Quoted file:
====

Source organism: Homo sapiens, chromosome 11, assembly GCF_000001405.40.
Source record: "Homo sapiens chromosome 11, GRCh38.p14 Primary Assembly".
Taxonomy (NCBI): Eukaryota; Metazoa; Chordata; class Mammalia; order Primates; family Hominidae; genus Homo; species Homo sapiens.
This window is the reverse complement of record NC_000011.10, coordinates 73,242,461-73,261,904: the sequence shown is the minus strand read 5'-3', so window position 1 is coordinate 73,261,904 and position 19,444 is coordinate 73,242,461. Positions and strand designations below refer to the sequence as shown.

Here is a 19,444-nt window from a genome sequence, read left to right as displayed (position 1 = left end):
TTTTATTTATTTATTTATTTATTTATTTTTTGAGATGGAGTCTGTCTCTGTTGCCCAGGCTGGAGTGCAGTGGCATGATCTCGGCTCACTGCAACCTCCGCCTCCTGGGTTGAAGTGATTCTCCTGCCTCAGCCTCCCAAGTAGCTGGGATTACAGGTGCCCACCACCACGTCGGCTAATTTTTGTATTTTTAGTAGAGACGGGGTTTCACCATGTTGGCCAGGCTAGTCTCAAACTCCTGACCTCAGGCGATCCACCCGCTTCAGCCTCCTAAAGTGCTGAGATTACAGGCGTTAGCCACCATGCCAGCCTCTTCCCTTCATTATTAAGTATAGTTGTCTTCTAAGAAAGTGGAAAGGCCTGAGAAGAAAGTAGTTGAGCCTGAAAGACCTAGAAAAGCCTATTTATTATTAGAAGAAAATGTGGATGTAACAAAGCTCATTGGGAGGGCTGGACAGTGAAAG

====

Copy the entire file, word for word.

Source organism: Homo sapiens, chromosome 11, assembly GCF_000001405.40.
Source record: "Homo sapiens chromosome 11, GRCh38.p14 Primary Assembly".
Taxonomy (NCBI): Eukaryota; Metazoa; Chordata; class Mammalia; order Primates; family Hominidae; genus Homo; species Homo sapiens.
This window is the reverse complement of record NC_000011.10, coordinates 73,242,461-73,261,904: the sequence shown is the minus strand read 5'-3', so window position 1 is coordinate 73,261,904 and position 19,444 is coordinate 73,242,461. Positions and strand designations below refer to the sequence as shown.

Here is a 19,444-nt window from a genome sequence, read left to right as displayed (position 1 = left end):
TTTTATTTATTTATTTATTTATTTATTTTTTGAGATGGAGTCTGTCTCTGTTGCCCAGGCTGGAGTGCAGTGGCATGATCTCGGCTCACTGCAACCTCCGCCTCCTGGGTTGAAGTGATTCTCCTGCCTCAGCCTCCCAAGTAGCTGGGATTACAGGTGCCCACCACCACGTCGGCTAATTTTTGTATTTTTAGTAGAGACGGGGTTTCACCATGTTGGCCAGGCTAGTCTCAAACTCCTGACCTCAGGCGATCCACCCGCTTCAGCCTCCTAAAGTGCTGAGATTACAGGCGTTAGCCACCATGCCAGCCTCTTCCCTTCATTATTAAGTATAGTTGTCTTCTAAGAAAGTGGAAAGGCCTGAGAAGAAAGTAGTTGAGCCTGAAAGACCTAGAAAAGCCTATTTATTATTAGAAGAAAATGTGGATGTAACAAAGCTCATTGGGAGGGCTGGACAGTGAAAG